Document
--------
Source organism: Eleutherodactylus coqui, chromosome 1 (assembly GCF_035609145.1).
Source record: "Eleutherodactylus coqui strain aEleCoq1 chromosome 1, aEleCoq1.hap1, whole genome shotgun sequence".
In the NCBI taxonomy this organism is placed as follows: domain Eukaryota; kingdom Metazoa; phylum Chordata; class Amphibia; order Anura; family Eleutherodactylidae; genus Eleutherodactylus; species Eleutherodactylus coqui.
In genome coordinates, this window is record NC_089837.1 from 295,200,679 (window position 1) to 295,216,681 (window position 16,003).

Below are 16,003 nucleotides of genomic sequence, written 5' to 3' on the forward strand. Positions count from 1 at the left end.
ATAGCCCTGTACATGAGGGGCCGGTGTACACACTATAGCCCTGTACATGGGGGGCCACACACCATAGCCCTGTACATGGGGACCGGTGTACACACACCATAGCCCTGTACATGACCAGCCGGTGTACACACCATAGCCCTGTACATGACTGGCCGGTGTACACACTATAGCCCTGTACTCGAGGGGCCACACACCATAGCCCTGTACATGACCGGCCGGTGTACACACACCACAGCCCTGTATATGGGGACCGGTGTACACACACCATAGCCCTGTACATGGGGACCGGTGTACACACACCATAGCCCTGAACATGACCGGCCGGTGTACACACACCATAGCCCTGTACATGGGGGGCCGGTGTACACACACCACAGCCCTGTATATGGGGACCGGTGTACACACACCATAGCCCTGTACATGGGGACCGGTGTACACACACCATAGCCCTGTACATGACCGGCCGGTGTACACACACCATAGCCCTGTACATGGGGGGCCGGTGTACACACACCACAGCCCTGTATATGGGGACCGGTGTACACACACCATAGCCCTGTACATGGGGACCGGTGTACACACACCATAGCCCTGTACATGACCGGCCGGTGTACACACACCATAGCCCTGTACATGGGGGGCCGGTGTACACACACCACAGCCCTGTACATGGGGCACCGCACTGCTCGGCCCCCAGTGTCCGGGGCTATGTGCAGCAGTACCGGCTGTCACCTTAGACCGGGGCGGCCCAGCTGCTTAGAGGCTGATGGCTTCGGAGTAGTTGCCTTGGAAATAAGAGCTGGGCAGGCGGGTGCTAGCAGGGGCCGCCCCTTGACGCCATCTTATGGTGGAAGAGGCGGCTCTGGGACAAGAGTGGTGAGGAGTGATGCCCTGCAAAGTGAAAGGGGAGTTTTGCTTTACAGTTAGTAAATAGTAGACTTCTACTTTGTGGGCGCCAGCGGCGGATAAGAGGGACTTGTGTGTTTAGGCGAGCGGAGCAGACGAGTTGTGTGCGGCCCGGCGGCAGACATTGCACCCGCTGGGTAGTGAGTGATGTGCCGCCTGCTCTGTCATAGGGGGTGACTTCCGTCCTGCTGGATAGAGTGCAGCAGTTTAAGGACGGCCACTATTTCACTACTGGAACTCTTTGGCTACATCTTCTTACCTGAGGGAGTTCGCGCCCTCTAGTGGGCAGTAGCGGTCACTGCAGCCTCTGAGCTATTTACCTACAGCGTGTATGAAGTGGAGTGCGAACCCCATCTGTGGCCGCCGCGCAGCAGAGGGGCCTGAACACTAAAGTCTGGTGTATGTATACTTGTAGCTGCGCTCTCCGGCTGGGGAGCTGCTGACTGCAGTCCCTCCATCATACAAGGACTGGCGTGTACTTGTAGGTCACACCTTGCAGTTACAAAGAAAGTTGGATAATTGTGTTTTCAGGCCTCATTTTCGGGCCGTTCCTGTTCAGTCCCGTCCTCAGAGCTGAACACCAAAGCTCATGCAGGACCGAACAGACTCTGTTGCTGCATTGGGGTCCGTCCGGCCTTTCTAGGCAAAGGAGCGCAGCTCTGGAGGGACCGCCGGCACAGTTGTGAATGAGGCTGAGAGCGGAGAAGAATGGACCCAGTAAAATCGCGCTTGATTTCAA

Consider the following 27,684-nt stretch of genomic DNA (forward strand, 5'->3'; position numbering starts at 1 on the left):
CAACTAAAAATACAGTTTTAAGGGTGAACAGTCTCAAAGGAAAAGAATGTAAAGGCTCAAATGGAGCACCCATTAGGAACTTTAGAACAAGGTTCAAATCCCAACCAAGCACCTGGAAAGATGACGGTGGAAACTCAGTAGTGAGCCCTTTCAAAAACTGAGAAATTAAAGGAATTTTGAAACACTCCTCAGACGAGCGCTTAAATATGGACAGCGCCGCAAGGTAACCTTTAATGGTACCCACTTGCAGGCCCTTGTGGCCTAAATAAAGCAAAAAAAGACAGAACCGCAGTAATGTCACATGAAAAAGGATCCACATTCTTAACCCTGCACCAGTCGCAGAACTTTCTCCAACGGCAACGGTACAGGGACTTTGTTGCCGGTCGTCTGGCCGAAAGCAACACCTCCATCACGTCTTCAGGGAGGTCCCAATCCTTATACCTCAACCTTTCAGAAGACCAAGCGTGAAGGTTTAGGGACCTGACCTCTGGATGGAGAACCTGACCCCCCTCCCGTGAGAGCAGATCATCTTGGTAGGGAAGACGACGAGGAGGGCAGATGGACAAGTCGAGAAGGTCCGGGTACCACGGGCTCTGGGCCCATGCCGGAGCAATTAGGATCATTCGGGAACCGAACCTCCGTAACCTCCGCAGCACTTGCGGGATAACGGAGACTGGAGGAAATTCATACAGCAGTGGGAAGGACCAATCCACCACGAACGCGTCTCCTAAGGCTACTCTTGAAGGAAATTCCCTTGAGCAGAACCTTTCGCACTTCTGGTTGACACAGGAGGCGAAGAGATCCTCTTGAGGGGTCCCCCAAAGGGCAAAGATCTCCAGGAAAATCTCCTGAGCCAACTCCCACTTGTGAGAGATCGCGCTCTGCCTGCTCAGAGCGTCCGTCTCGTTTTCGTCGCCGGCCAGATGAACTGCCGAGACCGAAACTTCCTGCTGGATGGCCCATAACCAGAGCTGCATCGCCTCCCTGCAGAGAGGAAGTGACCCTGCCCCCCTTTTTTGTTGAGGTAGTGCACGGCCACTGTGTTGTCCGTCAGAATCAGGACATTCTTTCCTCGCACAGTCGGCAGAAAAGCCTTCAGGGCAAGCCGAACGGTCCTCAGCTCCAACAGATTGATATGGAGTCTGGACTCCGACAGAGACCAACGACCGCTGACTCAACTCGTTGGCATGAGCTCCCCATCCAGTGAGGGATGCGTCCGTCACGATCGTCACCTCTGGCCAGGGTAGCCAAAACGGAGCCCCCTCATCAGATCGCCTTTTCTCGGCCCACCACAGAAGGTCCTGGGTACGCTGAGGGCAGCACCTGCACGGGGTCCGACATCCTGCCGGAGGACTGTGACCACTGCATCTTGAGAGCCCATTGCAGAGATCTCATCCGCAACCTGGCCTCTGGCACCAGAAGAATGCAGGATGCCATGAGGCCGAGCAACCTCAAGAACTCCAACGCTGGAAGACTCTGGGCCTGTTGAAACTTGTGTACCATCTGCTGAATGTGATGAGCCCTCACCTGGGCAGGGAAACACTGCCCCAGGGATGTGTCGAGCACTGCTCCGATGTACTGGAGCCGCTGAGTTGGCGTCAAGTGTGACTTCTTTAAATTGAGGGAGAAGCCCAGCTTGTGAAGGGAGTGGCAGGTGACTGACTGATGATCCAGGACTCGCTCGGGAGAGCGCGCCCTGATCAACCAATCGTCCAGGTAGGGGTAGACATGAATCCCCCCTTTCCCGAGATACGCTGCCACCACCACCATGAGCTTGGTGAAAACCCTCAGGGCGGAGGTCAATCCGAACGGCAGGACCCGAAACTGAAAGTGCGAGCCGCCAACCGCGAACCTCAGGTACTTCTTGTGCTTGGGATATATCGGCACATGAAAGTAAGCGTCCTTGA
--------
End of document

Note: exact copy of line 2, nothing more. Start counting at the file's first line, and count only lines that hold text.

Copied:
Source record: "Eleutherodactylus coqui strain aEleCoq1 chromosome 1, aEleCoq1.hap1, whole genome shotgun sequence".